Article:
Well this week… Hmmm….I just finished a music video so I have to mention these guys: Romain Gavras (M.I.A -Born Free, Bad Girls) and Vincent Haycock (Calvin Harris- Jump) for their great work! Also I can’t get enough of Alejandro Gonzalez Inarritu films….hugely inspiring!!
Imagine that you are having a fantasy dinner party. Living or dead, name six people you would love to have as guests around your table.
Only six?! That is tough! Ok an intimate dinner so let’s have the girls over: Actress, Bette Davis could cook. Painter Tamara de Lempickacould serve the guests. My great Grandmother Andrea Torrigianiseated on my right. The artist Frida Kahlo on my left and I would be face to face with the 16th century poet and my ancestor, Vittoria Colonna!
What is your opinion of the current Irish film scene?
Ireland produces some very high quality indie films, and I love that for such a small country, we really push production values. Our stories are strong in identity but I would love to see more international stories come through here, expanding beyond our cultural cocoon. I want to be surprised and I’m always excited to see bolder, braver choices being made and that includes roles for women. More alternative female characters and stories please!
Can you tell us what has been the highlight of your career so far?
The latest project is always the highlight but I guess I may be known more for some of my music videos and the feature documentary ‘Identities’ which focuses on five transgender stories. I have just finished two projects this month; a music video for The Coronas‘Dreaming Again’ and a short film for TG4/Filmbase ‘4 Queens’ that will be airing in September.
To tell stories that speak to others and myself… Ultimately I want to direct feature films, moving documentaries and internationally high-end music videos.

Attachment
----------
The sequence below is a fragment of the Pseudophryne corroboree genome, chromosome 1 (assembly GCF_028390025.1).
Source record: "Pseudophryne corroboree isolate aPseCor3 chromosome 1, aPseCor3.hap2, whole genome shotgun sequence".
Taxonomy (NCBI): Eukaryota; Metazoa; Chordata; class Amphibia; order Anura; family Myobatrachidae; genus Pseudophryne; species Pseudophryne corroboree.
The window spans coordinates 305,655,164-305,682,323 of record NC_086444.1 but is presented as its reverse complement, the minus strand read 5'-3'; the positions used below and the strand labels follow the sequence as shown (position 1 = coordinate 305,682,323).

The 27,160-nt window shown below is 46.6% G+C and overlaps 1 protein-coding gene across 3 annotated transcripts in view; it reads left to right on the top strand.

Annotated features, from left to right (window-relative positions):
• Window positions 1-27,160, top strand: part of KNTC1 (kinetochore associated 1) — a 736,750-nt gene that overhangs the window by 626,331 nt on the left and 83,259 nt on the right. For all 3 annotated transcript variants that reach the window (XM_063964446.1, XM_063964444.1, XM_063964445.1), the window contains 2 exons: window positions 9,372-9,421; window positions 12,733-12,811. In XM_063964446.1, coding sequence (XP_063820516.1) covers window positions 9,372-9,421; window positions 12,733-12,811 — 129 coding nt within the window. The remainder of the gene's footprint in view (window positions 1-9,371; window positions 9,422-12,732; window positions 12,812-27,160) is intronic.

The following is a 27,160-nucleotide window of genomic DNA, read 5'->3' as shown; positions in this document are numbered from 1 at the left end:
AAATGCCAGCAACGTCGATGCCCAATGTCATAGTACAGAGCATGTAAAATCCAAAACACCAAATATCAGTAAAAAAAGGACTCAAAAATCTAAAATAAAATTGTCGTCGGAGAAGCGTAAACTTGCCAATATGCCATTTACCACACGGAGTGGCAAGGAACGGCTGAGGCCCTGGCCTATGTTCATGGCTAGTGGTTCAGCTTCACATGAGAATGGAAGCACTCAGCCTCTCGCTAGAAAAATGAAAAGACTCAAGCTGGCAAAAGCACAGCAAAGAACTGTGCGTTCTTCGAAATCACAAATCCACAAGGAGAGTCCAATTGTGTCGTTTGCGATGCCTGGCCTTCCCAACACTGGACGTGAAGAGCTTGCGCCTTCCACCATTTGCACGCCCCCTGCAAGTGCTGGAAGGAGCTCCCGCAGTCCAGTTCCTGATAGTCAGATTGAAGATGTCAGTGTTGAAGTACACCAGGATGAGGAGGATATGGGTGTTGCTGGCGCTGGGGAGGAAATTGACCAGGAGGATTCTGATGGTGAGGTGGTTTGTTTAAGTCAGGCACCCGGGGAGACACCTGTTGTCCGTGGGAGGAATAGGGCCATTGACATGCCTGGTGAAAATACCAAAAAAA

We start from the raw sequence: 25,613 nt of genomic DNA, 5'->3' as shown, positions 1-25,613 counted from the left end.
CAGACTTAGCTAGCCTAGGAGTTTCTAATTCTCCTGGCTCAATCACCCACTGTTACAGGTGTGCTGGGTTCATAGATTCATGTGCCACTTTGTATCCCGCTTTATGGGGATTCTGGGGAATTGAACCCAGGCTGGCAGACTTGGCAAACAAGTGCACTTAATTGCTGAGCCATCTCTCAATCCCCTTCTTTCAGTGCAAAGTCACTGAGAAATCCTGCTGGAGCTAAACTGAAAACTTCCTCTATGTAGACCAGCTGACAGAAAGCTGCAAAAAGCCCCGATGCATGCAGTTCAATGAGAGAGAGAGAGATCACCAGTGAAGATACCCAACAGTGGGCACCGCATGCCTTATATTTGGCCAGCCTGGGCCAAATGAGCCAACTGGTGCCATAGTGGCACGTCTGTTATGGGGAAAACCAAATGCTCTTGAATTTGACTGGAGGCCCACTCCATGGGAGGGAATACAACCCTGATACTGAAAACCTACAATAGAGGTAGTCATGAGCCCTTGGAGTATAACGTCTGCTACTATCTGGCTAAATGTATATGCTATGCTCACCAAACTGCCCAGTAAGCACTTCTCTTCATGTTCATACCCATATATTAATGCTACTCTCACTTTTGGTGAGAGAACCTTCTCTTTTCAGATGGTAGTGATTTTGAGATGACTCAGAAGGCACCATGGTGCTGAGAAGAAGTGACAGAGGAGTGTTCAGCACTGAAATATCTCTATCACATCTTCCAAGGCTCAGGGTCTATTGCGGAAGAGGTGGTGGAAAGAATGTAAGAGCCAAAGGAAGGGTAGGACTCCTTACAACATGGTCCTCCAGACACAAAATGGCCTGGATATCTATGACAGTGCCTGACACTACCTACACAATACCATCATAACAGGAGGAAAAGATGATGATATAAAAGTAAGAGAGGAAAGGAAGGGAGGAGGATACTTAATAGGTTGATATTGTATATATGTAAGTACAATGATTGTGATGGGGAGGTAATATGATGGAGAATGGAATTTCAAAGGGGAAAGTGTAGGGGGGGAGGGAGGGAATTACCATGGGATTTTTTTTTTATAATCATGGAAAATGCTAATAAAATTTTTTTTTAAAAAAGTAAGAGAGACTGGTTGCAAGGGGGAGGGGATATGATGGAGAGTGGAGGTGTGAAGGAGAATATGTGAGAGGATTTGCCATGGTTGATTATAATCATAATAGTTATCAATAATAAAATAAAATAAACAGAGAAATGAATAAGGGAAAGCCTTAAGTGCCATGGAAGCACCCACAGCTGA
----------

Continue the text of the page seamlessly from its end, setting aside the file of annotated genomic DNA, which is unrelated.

Thanks, Vittoria. Any final comments you would like to add?
I have recently been questioning the role of women within the film industry. In Cannes this year there was an uproar to the gender imbalance that no female directors were in competition. I’m sure the films were chosen on their merit of which, all directors/creators happened to be men, but in a shocking manifesto entitled “The Cannes Film Festival 2012: a Man is a Man is a Man!,” La Barbefacetiously congratulated the festival’s president Gilles Jacob and the rest of its jurors for failing to include a single female-directed film among its 22 nominees for the 2012 Palme d’Or. The letter was published in the French newspaper Le Monde, “never let the girls think they can someday have the presumptuousness of making movies or to climb those famous Festival Palace steps except when attached to the arm of a Prince Charming.”
Now however ridiculous this sounds, this argument does raise questions: Do some of us ladies still feel hindered to become directors? If so, is it because we halt careers due to family restraints? Maybe because we think the director’s job is still predominately a man’s role? Or do we feel limited to a stereotype role of only producing ‘sensitive or ‘empathic’ stories, hindering our creative voices? (Kathryn Bigelow certainly breaks this cliché!) I don’t have the answers but I have my opinions, for sure. I know breaking into this industry is no easy task and takes contacts, time and sacrifice, regardless of your gender, but at least the results are worthwhile!
“If you can’t fly then run, if you can’t run then walk, if you can’t walk then crawl, but whatever you do you have to keep moving forward.” ~ Martin Luther King Jr.